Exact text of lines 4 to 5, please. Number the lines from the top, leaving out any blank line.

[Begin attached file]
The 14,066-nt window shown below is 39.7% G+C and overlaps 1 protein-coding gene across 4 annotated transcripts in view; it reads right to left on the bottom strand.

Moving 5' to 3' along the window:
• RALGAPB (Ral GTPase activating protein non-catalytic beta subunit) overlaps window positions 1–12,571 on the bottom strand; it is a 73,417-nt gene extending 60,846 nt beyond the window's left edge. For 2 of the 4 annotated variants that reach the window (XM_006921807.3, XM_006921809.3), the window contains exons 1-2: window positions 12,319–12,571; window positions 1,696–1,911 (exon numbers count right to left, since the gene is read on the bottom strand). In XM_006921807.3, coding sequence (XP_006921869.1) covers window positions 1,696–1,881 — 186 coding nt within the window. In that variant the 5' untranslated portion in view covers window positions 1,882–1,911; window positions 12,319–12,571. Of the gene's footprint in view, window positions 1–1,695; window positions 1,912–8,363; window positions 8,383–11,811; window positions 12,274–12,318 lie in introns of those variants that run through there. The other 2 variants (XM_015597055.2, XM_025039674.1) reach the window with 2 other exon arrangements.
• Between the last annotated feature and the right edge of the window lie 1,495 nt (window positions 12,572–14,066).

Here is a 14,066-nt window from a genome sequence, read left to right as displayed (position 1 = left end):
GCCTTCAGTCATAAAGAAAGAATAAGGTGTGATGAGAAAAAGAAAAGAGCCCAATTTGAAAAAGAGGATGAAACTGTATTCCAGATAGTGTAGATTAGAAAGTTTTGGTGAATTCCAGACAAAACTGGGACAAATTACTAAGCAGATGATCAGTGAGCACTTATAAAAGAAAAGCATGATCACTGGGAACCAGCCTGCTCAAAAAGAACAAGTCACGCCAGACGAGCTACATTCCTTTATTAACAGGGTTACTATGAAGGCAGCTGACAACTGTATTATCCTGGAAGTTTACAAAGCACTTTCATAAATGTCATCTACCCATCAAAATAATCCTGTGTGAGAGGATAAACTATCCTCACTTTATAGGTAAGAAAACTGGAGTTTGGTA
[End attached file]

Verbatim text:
• Between the last annotated feature and the right edge of the window lie 1,495 nt (window positions 12,572–14,066).

Here is a 14,066-nt window from a genome sequence, read left to right as displayed (position 1 = left end):